Profile & Department: Adjunct Professor, Cellular & Molecular Medicine, University of Ottawa
Brain injury is among the leading causes of death and disability worldwide. Every year thousands of people acquire brain injury, of which many develop problems with motor function, sensory processing, communication, cognition and mental health. Despite improvements in alleviating neurological symptoms, most CNS drugs do not have meaningful effects on their targets. Therefore, effective neuroprotection and neuroregeneration strategies remain to be developed to combat the neuronal loss in the damaged brain.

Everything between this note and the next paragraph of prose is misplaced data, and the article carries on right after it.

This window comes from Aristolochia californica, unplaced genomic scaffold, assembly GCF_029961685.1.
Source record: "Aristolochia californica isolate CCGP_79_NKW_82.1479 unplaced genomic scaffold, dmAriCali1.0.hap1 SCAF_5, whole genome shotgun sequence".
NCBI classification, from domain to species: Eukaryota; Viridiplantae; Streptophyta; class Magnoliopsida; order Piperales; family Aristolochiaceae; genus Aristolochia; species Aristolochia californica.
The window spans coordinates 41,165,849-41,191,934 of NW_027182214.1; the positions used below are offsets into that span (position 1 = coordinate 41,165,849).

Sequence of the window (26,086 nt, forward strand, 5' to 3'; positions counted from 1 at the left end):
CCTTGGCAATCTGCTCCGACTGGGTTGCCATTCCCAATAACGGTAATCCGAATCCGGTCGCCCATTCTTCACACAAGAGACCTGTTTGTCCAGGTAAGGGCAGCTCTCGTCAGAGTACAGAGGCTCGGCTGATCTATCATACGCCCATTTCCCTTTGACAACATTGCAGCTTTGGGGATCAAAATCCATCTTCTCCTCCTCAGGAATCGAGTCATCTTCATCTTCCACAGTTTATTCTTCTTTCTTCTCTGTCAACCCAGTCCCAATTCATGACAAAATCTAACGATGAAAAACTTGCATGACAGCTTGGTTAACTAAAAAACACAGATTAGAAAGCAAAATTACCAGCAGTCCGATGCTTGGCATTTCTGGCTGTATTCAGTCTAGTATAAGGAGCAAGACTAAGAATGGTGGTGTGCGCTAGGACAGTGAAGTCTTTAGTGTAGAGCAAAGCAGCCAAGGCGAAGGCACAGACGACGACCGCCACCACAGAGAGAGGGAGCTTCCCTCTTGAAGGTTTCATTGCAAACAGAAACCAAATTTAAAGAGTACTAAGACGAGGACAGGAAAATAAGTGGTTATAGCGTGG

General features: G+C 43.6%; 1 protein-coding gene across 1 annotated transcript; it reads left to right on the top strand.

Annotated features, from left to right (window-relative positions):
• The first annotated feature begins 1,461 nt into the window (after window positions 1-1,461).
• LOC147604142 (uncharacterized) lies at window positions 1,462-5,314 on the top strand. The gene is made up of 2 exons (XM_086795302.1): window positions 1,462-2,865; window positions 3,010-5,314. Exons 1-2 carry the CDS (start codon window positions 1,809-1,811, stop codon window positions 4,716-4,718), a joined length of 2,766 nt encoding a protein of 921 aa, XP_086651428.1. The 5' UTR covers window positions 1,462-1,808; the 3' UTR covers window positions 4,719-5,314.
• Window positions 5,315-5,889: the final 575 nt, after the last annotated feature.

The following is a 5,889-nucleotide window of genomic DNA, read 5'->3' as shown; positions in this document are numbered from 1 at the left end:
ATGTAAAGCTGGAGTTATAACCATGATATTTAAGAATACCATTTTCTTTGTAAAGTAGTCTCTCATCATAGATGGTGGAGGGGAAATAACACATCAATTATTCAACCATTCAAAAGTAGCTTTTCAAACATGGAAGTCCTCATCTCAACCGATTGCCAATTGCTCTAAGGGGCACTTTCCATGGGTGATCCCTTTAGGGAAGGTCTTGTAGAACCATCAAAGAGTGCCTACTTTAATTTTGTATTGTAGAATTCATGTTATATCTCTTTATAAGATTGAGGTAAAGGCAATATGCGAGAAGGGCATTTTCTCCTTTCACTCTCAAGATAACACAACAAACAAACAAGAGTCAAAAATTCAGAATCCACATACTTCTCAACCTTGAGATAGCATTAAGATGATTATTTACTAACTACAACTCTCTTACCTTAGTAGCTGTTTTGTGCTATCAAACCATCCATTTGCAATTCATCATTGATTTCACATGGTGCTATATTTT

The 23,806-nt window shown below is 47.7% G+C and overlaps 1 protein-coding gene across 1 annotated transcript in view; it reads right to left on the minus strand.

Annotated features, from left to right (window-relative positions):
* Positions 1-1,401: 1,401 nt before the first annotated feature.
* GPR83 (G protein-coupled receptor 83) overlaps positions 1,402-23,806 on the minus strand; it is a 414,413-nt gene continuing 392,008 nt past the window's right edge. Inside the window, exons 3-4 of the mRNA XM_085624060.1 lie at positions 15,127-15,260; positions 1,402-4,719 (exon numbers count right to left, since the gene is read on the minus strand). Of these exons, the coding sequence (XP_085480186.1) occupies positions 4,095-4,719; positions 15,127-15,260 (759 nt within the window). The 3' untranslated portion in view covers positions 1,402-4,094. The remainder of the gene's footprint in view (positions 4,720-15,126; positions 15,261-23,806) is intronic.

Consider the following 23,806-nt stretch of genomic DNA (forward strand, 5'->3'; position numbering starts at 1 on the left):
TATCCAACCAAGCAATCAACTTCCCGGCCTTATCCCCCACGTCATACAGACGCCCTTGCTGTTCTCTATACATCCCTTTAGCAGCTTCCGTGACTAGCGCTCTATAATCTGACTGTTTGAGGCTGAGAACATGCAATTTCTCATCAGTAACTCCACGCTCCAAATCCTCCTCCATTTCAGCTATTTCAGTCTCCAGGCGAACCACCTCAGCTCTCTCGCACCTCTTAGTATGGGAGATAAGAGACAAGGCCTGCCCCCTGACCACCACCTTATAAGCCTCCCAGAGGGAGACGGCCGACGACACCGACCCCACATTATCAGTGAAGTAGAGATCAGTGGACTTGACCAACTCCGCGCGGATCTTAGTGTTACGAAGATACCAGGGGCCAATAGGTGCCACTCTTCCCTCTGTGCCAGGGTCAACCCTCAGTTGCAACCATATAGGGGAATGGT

Our laboratory has established multiple lines of amniotic fluid induced pluripotent stem cells (AF-iPSC), and differentiated them into various cell types, including brain endothelial cells, neurons, astrocytes and oligodendrocytes. Using complementary techniques, we have used these cells to develop an in vitro human blood brain barrier (BBB) model, which is currently used in our laboratory to screen brain therapeutic candidates. In parallel studies, we have employed neuro-implants composed of AF-iPSC-derived neural progenitors in a mouse motor cortex injury model to assess brain repair at the cellular, molecular and functional levels.